Fluoride in drinking water
Behind the news
This TGA behind-the-news article was published on 11 April 2014. Behind-the-news articles are published in response to issues that are of interest to the community at a point in time, for example, subjects that have been in the media.
Fluoride is the collective term for compounds containing the element fluorine. Fluoride occurs naturally in the soil and dissolves into groundwater in some parts of the world, including in some areas in Australia. As early as 1912, it was observed that areas with naturally occurring fluoride in drinking water, including Queensland, had better dental health than areas where there was no fluoride in the drinking water.
This link was confirmed in the 1940s and it is now known that fluoride in drinking water plays a role in both preventing and repairing dental caries by remineralising enamel.
In the 1950s, because of the demonstrated public health benefits of naturally occurring fluoride in drinking water, water authorities in Australia and other parts of the world began adjusting the levels of fluoride.
Regulated by the states and territories
In Australia, the National Health and Medical Research Council (NHMRC) recommended the fluoridation of drinking water supplies in a 2007 statement that concluded 'fluoridation of drinking water remains the most effective and socially equitable means of achieving community-wide exposure to the caries prevention effects of fluoride'.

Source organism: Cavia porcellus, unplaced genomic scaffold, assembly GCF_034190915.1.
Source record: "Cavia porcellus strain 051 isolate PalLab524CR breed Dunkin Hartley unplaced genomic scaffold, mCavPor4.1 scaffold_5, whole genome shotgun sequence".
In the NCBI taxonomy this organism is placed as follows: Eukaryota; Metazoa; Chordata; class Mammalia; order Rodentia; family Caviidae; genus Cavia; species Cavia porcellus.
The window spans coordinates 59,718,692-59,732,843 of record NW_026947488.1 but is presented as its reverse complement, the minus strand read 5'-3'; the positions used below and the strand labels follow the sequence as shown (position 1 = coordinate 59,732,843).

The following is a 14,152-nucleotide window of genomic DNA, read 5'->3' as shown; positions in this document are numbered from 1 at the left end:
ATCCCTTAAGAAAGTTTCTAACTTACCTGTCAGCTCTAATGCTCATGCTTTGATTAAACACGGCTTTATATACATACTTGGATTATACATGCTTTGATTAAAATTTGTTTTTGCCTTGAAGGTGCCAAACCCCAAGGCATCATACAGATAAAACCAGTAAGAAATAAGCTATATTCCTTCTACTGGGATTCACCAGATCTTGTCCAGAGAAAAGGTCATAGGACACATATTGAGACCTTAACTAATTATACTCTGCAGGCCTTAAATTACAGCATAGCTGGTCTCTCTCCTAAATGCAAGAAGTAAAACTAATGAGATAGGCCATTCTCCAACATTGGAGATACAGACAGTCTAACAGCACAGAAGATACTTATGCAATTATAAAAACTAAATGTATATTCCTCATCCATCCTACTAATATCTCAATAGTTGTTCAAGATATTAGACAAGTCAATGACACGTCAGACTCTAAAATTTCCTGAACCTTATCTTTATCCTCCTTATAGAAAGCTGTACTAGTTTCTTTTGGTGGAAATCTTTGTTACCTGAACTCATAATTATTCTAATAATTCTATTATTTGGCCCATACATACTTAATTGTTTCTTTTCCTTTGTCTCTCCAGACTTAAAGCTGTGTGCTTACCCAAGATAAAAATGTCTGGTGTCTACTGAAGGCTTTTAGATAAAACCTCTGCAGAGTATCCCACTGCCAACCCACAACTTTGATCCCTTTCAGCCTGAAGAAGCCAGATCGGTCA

The NHMRC has established a Fluoride Reference Group to, in particular, 'guide the evaluation of the evidence on the health effects of water fluoridation, focusing on studies published since 2006'. Details on the reference group can be found on the NHMRC website.
Water fluoridation is regulated by the states and territories.
Fluoridated drinking water is not therapeutic goods within the definition of that term in the Therapeutic Goods Act 1989. The Therapeutic Goods Administration thus has no role in regulating fluoridated drinking water.
For more information about fluoridation of drinking water in your area, contact your state or territory health department.